A Greener World?
Evidence is accumulating that industrial CO2 emission is increasing plant growth around the world. For example, scientists at the Finnish Research Institute, in a recent study of European forests, discovered that there had been a 25 to 30 percent increase in the growth and growing stock of those forests between 1971 and 1990, which they attribute at least partly to the increase in atmospheric CO2 over the period. They strongly hinted that this process is probably operating world wide. Other data indicate so. At Mauna Loa recording station in Hawaii, scientists measure the amplitude of the oscillation in atmospheric CO2 concentration between summer, after spring plant growth has reduced the concentration, and winter, after much vegetation has died and returned CO2 to the atmosphere. The scientists report that this oscillation, which is known as the “breath of the biosphere,” has increased by 15 percent since 1959, indicating that plant sequestration of CO2 has risen that much in the northern hemisphere over this period. If so, this CO2 “fertilization” effect must be more than offsetting deforestation in the tropics, indeed, it may automatically compensate as rain forest trees are cut and stop sequestering atmospheric carbon through growth, leaving more in the atmosphere to generate and be removed by plant growth elsewhere.
The world is actually getting greener, then, due to the beneficial effects of industrial CO2 emission, contrary to the dismal projections of the environmental apocalyptics. On the basis of the Mauna Loa data, Patrick Michaels computes that the probability that the world is not getting greener is only 3 percent. Consumers driving their automobiles, instead of feeling guilty for using depletable fossil fuels, as environmental apocalyptics so ardently wish them to, might justifiably take satisfaction in helping to feed the world’s billions, since that is exactly what they are doing. It is safe to say that economic models which exclude such a systematic, beneficial externality, cannot generate accurate estimates of the costs or benefits of CO2 emission abatement, and must systematically overstate the amounts of such emission abatement that is economically justified. They may even get the justified direction of change wrong.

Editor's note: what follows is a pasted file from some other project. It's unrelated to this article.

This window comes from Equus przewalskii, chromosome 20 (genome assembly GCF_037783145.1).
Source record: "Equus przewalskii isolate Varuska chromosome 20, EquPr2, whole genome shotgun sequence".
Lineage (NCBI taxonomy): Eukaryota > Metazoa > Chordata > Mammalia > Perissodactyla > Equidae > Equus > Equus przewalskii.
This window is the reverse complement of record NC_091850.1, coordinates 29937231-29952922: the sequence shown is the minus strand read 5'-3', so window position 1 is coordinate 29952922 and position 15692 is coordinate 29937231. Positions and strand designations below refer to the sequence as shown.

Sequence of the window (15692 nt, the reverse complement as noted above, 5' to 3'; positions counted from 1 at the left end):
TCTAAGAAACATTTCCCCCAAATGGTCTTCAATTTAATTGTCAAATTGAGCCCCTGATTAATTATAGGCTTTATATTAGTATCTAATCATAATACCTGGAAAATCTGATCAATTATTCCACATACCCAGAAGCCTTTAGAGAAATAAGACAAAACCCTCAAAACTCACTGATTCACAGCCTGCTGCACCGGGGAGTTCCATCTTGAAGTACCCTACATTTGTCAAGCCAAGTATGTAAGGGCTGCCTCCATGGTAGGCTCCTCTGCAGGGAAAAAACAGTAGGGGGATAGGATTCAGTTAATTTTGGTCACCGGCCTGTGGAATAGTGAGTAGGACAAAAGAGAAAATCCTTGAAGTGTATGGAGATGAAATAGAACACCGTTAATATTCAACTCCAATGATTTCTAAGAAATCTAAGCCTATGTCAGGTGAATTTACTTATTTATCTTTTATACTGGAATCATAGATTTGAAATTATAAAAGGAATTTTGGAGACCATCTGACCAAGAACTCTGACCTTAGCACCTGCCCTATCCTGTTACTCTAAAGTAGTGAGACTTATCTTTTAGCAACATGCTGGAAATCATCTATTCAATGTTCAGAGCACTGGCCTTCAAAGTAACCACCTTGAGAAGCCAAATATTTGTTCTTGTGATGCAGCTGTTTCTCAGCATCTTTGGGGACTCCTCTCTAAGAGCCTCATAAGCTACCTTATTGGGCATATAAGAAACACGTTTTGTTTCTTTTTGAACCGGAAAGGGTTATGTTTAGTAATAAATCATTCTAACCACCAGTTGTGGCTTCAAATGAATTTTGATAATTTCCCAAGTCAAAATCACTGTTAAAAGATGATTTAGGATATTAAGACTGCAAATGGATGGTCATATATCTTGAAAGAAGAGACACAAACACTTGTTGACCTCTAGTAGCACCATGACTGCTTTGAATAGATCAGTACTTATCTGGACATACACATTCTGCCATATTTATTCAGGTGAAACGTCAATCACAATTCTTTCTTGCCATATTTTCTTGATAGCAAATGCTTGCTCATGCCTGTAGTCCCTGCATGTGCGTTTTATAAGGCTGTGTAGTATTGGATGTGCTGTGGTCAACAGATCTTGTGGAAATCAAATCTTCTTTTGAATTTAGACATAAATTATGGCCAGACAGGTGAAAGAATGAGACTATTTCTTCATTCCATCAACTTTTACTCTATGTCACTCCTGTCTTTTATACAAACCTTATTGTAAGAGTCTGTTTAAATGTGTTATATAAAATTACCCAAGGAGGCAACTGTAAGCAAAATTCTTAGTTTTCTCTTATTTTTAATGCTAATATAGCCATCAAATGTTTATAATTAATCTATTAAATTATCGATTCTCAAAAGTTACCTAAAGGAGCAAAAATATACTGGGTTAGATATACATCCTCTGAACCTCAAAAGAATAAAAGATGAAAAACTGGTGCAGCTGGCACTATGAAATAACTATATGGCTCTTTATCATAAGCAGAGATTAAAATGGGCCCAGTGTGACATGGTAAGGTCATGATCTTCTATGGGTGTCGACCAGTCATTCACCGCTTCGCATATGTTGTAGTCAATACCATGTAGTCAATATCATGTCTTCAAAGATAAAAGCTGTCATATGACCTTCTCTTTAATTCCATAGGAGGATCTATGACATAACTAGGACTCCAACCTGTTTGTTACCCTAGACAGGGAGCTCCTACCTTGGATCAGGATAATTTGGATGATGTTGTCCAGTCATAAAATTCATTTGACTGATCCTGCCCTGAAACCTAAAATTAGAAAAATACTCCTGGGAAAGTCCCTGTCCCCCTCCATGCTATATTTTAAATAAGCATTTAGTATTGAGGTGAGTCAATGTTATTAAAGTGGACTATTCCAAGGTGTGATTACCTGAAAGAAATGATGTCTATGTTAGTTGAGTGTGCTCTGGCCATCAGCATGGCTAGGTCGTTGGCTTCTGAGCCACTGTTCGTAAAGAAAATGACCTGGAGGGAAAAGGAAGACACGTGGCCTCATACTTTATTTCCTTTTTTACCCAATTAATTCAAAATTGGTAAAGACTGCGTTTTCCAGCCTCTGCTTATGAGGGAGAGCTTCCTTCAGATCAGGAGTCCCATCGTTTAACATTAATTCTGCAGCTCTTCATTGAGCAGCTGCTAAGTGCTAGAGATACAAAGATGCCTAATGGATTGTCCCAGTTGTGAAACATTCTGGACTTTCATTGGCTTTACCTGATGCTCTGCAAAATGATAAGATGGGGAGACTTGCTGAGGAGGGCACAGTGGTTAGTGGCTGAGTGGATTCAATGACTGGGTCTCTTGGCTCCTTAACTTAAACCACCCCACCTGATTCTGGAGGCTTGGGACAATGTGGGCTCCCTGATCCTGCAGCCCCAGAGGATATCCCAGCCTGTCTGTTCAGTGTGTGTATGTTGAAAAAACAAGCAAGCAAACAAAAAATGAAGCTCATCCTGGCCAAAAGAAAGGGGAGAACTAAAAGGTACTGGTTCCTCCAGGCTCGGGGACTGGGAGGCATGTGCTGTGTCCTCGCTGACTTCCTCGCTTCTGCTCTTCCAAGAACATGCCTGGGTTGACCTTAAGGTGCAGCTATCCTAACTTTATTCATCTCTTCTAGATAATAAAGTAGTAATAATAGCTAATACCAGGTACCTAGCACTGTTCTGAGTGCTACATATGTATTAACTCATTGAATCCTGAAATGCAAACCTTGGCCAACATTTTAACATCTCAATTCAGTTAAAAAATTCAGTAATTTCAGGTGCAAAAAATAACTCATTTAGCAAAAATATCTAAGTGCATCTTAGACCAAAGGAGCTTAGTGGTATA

Blinded by Ideology
How can economists studying environmental issues and other effects of technical change and industrial development miss all this? It seems odd that they would, since the theory of externalities makes specific reference not just to external costs but also to external benefits possibly resulting from human actions. Environmental ideology seems to blind most analysts to those benefits. In a recent paper on the issue of global warming policy, William Nordhaus makes the following amazing admission in a discussion of the costs and benefits of CO2 emission abatement:
In contrast to the cost function, we know little about the shape of the damage function . . . We suspect that higher levels of greenhouse gases will hurt the global economy, but because of the fertilization effect of CO2 or the attractiveness of warm climates, the greenhouse effect might on balance actually be economically advantageous.
Later in that paper, following a discussion of the various factors that must be considered in assessing the impacts of CO2 emission and of emission abatement on the global economy, Nordhaus adds the following:
These remarks lead to a surprising conclusion. Climate change is likely to produce a combination of gains and losses with no strong presumption of substantial net economic damages. This is not an argument in favor of climate change, or a laissez-faire attitude to the greenhouse effect. Rather, it suggests that a careful weighing of costs and damages will be necessary if a sensible strategy is to be devised.
Unfortunately, though Nordhaus is among the fairest and most moderate of modern economic analysts dealing with such issues, these observations appear to be unrepresentative of his general philosophy. In an even more recent paper on the same subject, Nordhaus not only completely fails to mention the “fertilization effect” of CO2, but expresses a highly pessimistic perspective on the risks associated with human industrial activity. That paper begins with a statement, phrased in the best apocalyptic style, that mankind is playing dice with the natural environment through a multitude of interventions. The usual bleak list follows, with none of the potential beneficial effects or side effects of scientific/industrial progress mentioned.